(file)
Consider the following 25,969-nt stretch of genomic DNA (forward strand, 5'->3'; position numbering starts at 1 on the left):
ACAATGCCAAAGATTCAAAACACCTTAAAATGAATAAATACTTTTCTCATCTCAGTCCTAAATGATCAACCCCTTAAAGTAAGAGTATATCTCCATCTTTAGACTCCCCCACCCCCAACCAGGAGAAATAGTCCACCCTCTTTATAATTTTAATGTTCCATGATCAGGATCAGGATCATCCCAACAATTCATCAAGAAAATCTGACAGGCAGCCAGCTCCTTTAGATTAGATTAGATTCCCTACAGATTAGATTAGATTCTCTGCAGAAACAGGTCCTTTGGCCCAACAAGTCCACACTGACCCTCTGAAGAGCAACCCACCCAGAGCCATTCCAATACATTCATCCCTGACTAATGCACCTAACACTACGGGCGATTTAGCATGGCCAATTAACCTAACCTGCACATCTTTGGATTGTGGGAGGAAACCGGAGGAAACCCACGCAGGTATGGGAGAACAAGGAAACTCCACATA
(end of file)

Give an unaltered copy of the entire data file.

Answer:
Consider the following 25,969-nt stretch of genomic DNA (forward strand, 5'->3'; position numbering starts at 1 on the left):
ACAATGCCAAAGATTCAAAACACCTTAAAATGAATAAATACTTTTCTCATCTCAGTCCTAAATGATCAACCCCTTAAAGTAAGAGTATATCTCCATCTTTAGACTCCCCCACCCCCAACCAGGAGAAATAGTCCACCCTCTTTATAATTTTAATGTTCCATGATCAGGATCAGGATCATCCCAACAATTCATCAAGAAAATCTGACAGGCAGCCAGCTCCTTTAGATTAGATTAGATTCCCTACAGATTAGATTAGATTCTCTGCAGAAACAGGTCCTTTGGCCCAACAAGTCCACACTGACCCTCTGAAGAGCAACCCACCCAGAGCCATTCCAATACATTCATCCCTGACTAATGCACCTAACACTACGGGCGATTTAGCATGGCCAATTAACCTAACCTGCACATCTTTGGATTGTGGGAGGAAACCGGAGGAAACCCACGCAGGTATGGGAGAACAAGGAAACTCCACATA